I am a high school principal, and a former high school math teacher. I live with my wife and five children. I graduated from Boston University with a BA in Mathematics and a BS in Mathematics Education. I received my M.Ed. in Educational Administration from the University of Massachusetts at Lowell.
I am a strong advocate of personalized learning, competency education, and high school redesign for the twenty-first century.
I hold certification in two states in both Math Education and Secondary School Administration.
Boston University - Bachelors, Math
University of Massachusetts-Lowell - Masters, Education Administration
What is your teaching philosophy?
I base my teaching philosophy on one of my favorite instructional quotes by William Ward: "The mediocre teacher tells. The good teacher explains. The superior teacher demonstrates. The great teacher inspires." Highly effective teachers are able to differentiate instruction to meet the needs of all students, regardless of ability. They make use of a variety of instructional techniques that allow students to take responsibility for their own learning. They use regular formative and summative assessments to measure whether or not students are meeting instructional goals and targets. Finally, and perhaps most importantly, they are able to bring the subject to life. I work hard to be a highly effective teacher each day.
What might you do in a typical first session with a student?
I would like to start my first session with a student by asking them how they learn best. Do you want me to explain it to you? Do you want to start by asking questions first? Do you prefer diagrams? What works for you? I would then personalize my instruction based on their answers.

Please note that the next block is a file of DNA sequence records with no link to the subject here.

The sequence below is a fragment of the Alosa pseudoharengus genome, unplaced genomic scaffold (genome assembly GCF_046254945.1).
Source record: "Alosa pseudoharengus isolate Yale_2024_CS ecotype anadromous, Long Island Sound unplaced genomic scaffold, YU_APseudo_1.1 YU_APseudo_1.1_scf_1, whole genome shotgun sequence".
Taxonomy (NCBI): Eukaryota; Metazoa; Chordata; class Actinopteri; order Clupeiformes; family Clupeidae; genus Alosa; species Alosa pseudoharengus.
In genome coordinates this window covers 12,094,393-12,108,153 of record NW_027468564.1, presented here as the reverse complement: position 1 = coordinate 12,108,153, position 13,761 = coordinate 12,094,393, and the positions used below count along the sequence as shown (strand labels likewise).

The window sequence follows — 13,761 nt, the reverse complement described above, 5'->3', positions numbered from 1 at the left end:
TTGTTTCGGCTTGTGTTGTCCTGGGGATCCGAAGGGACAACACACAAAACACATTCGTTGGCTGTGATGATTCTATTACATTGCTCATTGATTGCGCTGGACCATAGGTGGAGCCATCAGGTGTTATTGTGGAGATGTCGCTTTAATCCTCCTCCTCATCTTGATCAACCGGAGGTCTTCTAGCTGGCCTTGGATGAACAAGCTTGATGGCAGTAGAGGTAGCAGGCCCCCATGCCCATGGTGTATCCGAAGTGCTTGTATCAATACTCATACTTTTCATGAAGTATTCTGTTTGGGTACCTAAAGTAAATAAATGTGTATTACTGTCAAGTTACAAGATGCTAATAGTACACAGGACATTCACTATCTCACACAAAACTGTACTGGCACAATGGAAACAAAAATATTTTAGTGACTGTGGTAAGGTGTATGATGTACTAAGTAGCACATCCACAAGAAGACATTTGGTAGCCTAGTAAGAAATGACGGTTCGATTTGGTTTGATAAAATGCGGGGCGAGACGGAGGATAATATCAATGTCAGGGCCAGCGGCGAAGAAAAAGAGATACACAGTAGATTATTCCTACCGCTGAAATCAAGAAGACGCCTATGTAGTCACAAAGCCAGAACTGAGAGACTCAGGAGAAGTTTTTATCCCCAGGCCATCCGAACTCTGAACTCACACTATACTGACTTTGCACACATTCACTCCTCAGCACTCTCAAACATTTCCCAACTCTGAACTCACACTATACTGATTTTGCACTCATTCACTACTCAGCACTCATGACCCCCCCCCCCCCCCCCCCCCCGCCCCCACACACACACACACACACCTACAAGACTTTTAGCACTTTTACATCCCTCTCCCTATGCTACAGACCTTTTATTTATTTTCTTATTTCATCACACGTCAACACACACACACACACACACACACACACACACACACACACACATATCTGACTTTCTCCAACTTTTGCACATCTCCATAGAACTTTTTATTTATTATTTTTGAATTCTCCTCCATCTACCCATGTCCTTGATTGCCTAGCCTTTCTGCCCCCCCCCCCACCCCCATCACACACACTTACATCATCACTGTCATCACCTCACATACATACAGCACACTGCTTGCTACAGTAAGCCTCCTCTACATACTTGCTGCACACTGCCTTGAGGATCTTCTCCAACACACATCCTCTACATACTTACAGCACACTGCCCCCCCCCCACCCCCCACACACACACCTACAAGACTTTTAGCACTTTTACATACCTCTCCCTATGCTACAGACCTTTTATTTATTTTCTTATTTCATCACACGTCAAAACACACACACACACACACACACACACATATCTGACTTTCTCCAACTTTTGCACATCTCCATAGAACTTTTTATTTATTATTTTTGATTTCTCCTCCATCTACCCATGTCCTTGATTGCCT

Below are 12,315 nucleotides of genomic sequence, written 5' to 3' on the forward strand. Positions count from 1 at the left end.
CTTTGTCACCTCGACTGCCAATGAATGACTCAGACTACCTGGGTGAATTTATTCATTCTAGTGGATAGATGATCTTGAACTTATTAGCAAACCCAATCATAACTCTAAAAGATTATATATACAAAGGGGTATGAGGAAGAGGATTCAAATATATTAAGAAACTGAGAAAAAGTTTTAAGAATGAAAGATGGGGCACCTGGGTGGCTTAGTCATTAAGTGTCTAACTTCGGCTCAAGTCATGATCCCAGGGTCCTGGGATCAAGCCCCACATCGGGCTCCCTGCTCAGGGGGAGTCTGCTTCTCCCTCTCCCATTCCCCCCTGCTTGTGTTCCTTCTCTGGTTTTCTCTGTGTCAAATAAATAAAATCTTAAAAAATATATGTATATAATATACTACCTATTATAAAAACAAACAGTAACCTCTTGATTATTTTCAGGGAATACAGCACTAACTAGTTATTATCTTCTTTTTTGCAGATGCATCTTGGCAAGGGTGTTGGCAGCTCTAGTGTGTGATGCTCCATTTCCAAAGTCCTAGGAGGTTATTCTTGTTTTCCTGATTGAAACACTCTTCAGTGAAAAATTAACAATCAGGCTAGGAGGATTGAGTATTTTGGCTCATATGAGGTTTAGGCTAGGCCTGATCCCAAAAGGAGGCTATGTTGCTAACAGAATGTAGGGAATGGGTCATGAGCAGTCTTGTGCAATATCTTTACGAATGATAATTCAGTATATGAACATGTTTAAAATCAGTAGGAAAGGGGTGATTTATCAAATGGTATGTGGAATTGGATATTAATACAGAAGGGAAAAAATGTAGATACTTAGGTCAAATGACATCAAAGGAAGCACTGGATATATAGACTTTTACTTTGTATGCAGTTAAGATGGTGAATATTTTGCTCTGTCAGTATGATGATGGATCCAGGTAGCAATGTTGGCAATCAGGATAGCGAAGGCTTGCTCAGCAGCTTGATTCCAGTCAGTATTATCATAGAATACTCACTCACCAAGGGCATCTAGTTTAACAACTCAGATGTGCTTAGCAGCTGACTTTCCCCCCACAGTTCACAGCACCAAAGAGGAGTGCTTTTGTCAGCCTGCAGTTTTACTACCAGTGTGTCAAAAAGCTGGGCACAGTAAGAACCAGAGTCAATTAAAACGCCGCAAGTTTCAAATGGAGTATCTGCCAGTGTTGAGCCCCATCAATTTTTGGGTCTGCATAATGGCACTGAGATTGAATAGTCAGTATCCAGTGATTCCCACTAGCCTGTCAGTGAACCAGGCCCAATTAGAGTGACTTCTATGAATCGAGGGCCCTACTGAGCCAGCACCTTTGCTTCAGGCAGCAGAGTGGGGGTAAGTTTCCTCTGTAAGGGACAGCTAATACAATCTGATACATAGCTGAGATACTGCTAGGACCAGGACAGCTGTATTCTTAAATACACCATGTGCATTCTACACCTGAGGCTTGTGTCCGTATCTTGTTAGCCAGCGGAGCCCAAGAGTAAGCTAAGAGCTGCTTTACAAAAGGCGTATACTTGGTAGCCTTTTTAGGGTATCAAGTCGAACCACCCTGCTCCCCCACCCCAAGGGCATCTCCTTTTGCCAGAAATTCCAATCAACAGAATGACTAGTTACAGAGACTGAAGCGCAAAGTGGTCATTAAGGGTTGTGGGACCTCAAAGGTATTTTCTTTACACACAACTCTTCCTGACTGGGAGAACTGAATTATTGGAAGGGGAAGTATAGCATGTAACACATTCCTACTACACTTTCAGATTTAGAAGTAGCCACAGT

How can you help a student become an independent learner?
I would have you think about how you might learn to drive a car (or how you did learn to drive a car). You have to be able to drive independently -- and you probably got there because over time, your driving instructor encouraged you to take the wheel more and more as your skills improved. I would take the same approach as your math tutor. We might start with a lot of prompting from me (if you need it), but as you got better, I would step back, allowing you to become more confident and independent in your skills.
How would you help a student stay motivated?
To stay motivated, a student needs to find the material they are studying relevant to their own life. I never would want students to ask, "when will I ever use this?" If they do, I haven't done my job and they will likely lose motivation.
If a student has difficulty learning a skill or concept, what would you do?
If a student is having difficulty, the last thing a teacher should do is provide the same approach. My job as a teacher is to present material in different ways, and with different approaches. Together, I can help you learn a concept or skill, even if you are having difficulty with it.